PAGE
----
Released in 2014 to critical and commercial success, Interstellar tells the story of a Joseph Cooper, an astronaut recruited to save humanity by travelling through wormholes to seek new, habitable worlds. He’s played by Matthew McConaughey, while Jessica Chastain takes the role of Murphy, his daughter. A key scene in the film has Cooper communicating across space and time with Murphy via the seconds hand of her wristwatch, which jumps in Morse code.
The wristwatch prop was a custom Hamilton, but it took the brand five years to take advantage of the big screen opportunity – though Hamilton did recruit the movie’s production designer to create a sci-fi wristwatch – with the Khaki Field Murph finally launching last year.
Though based on the standard Khaki Field Auto 42 mm, the Murph edition is notably different. To start with, it has a retro look with faux-vintage luminous markings and cathedral hands.
And perhaps more importantly for the aficionado, the Murph has no date function; in fact, it is the only automatic model in the Khaki Field line without a date (the other models sans date are all hand-wind). In short, the Murph is a good-looking, military-style watch for relatively little money.
The dial of the Murph is surprisingly well conceived for an inexpensive watch. The layout is balanced and well proportioned, with both hands being just the right length.
Because the Super-Luminova used is a dark parchment, the dial has strong vintage aspirations that don’t quite match the case, but the overall look remains attractive.
More tellingly, the slightly retro typography for the numerals is well suited to the design – the numerals for the minute track use a serif font, while the hour markers have an open “6” and “9”. That indicates a strong attention to detail, surprising given this watch is not a remake of a specific vintage watch, but a new design conceived for the movie.
The only detail that references the movie is a subtle and clever addition to the seconds hand: tiny lines and dots in Super-Luminova on the seconds hand that spell out “Eureka” in Morse code.
At 42 mm wide and 11 mm in diameter, the case is large but feels a bit bigger than it is. That’s because the dial is fairly wide, the bezel narrow, and the case thin relative to the diameter.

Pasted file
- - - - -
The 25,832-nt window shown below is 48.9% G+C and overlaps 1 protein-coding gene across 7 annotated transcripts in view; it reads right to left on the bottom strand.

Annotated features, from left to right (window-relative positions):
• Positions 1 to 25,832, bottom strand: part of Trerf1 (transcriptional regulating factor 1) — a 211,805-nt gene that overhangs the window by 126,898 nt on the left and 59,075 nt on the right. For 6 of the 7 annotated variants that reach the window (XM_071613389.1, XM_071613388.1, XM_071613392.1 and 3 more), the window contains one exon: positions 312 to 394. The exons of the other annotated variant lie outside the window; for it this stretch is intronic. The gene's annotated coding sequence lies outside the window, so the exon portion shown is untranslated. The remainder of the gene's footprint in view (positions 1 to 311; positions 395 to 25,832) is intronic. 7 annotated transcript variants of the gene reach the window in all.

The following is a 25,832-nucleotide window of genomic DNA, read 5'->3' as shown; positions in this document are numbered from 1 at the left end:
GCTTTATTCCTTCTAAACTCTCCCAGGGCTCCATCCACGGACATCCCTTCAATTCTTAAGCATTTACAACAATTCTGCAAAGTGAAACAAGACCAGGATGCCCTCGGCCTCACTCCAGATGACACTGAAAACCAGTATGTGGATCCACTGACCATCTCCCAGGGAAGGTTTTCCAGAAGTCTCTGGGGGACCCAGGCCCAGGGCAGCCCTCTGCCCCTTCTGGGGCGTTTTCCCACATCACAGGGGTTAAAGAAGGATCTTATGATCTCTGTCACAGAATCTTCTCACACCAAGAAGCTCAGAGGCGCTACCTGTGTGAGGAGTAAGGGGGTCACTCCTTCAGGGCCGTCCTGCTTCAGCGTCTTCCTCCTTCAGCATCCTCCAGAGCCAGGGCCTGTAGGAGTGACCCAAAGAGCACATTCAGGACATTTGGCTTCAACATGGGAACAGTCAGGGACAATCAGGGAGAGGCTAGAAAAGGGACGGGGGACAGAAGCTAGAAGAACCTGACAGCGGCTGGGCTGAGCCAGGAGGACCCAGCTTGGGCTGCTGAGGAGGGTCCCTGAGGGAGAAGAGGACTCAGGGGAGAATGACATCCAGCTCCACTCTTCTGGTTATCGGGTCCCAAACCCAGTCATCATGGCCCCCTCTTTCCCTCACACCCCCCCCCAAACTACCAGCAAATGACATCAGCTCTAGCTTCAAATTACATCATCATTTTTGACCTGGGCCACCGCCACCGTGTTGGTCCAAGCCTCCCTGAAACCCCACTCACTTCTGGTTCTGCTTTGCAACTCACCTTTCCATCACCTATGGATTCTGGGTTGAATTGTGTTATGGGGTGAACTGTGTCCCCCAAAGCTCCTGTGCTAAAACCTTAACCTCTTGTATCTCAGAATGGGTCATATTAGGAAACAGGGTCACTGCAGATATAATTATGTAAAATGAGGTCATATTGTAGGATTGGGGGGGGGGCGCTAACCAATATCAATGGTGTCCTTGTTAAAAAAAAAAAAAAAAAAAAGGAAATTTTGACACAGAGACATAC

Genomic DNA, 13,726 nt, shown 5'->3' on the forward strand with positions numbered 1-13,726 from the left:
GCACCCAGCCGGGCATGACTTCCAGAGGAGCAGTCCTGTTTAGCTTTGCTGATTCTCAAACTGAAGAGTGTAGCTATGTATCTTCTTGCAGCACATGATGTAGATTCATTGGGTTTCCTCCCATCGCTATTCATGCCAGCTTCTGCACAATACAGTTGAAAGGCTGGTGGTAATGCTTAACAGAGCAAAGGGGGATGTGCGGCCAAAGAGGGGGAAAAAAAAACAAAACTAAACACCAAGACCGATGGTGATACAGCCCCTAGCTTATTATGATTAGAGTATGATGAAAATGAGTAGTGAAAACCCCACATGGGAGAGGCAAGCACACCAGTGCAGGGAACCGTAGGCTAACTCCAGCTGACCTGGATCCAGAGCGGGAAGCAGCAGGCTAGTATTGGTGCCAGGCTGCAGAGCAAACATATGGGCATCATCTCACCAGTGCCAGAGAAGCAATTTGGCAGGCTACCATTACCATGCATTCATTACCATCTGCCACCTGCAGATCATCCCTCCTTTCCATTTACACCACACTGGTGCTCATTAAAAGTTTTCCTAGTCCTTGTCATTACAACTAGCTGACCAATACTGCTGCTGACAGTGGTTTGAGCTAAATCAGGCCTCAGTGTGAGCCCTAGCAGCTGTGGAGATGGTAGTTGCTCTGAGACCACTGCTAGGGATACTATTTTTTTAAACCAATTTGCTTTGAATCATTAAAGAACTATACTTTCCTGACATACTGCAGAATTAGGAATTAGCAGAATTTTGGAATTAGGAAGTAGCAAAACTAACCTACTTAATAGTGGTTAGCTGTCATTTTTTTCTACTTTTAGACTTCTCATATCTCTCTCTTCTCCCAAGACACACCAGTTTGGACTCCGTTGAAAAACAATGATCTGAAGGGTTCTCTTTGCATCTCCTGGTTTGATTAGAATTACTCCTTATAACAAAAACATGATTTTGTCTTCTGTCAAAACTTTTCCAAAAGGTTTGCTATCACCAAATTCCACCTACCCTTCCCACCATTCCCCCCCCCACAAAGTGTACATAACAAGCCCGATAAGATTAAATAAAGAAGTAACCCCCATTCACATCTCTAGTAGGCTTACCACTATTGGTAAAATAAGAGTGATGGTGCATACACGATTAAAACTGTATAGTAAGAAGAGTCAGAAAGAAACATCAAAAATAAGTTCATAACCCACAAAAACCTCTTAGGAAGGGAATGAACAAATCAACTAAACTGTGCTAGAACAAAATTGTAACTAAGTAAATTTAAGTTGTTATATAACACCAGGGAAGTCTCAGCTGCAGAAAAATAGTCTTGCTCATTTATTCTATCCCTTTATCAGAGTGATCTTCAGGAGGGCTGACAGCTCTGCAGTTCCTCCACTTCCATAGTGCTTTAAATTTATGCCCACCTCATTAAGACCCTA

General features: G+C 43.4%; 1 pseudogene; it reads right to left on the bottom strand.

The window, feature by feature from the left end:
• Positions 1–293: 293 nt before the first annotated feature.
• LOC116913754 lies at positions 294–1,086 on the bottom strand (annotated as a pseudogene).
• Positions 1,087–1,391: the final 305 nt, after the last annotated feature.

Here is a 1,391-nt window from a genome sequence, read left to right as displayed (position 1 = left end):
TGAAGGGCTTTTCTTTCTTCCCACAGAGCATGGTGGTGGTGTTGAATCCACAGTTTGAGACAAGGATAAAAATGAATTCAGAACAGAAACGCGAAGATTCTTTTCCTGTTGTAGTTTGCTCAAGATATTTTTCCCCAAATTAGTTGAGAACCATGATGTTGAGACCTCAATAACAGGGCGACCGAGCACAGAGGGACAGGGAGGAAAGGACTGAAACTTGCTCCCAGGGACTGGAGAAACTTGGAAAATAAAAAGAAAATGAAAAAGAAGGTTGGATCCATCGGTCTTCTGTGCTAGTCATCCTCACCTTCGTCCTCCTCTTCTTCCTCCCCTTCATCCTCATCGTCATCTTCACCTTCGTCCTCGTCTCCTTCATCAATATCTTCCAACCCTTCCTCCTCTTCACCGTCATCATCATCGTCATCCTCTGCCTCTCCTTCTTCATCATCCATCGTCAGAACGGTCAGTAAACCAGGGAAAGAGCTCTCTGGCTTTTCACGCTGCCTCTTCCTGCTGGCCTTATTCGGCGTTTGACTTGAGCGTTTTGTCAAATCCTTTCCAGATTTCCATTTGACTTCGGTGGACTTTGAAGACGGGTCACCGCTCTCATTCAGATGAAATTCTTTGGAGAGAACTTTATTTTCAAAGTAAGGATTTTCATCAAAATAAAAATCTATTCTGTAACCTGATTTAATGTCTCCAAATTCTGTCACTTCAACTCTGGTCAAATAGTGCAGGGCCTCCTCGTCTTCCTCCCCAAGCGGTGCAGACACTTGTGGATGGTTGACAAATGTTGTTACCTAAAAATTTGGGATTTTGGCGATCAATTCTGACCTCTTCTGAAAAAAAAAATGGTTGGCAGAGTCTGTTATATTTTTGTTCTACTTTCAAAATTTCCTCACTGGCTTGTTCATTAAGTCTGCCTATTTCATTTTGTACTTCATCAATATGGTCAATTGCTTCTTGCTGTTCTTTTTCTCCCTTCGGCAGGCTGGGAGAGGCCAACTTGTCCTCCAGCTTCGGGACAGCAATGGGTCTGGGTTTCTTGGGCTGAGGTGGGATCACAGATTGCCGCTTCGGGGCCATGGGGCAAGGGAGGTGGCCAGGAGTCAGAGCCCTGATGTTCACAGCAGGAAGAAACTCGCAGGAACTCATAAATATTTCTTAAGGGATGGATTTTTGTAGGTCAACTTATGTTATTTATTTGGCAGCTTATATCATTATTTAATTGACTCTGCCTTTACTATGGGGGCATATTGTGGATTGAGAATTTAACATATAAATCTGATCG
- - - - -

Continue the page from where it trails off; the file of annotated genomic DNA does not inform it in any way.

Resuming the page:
But the size is well suited to the design; the watch looks and feels like an slightly oversized, military-inspired timepiece on the wrist, which is it.
In terms of quality that case holds no surprises. It is of similar fit and finish to other watches in this price category, meaning simply constructed and finished but robust and functional.
The same can be said for the movement, but it is revealed all in all its glory through a display back. Unfortunately there’s not much to see, although the movement is well equipped for an entry-level watch.
Hamilton labels it the H-10, though it is actually an ETA C07.111. Part of the C07 family of movements that ETA sells only to its sister companies within the Swatch Group, the C07.111 is a heavily upgraded ETA 2824 that is also used by Tissot and Certina as the Powermatic 80.
Amongst the most obvious improvements is the 80-hour power reserve, compared to just 38 hours in the basic ETA 2824. That’s achieved in part by reducing the frequency of the balance to 3 Hz (the standard 2824 runs at 4 Hz), and also installing a synthetic escapement that has the pallet fork and escape wheel made of a hard plastic that is self-lubricating.
Notably, the movement also has a patented, free-sprung balance wheel that has two weights on its rim for regulation, a feature usually associated with high-end movements but here designed to be easy to operate and adjust with a specialised tool.
While the H-10 specs are admirable in a watch under US$1,000, no effort has been made to dress up the movement. So what you see through the porthole is raw and industrial. In short, it’s a substantial amount of tech for the money, but not so much beauty.
Interstellar backstory aside, the Khaki Field Murph Auto is a solid watch that is good value. It is also fairly priced in relation to other affordable watches: it’s a step up from a Tissot in terms of fit and finish, not as well done as a basic Longines, and priced exactly in between the two.
Key facts and price
Hamilton Khaki Field Murph Auto
Case diameter: 42 mm
Case height: 11 mm
Water resistance: 100 m
Features: Hours, minutes, seconds
Frequency: 21,600 beats per hour (3 Hz)
Power reserve: 80 hours
Availability: From Hamilton boutiques and retailers
Price: US$995, or 1,390 Singapore dollars
For more, visit Hamiltonwatch.com.
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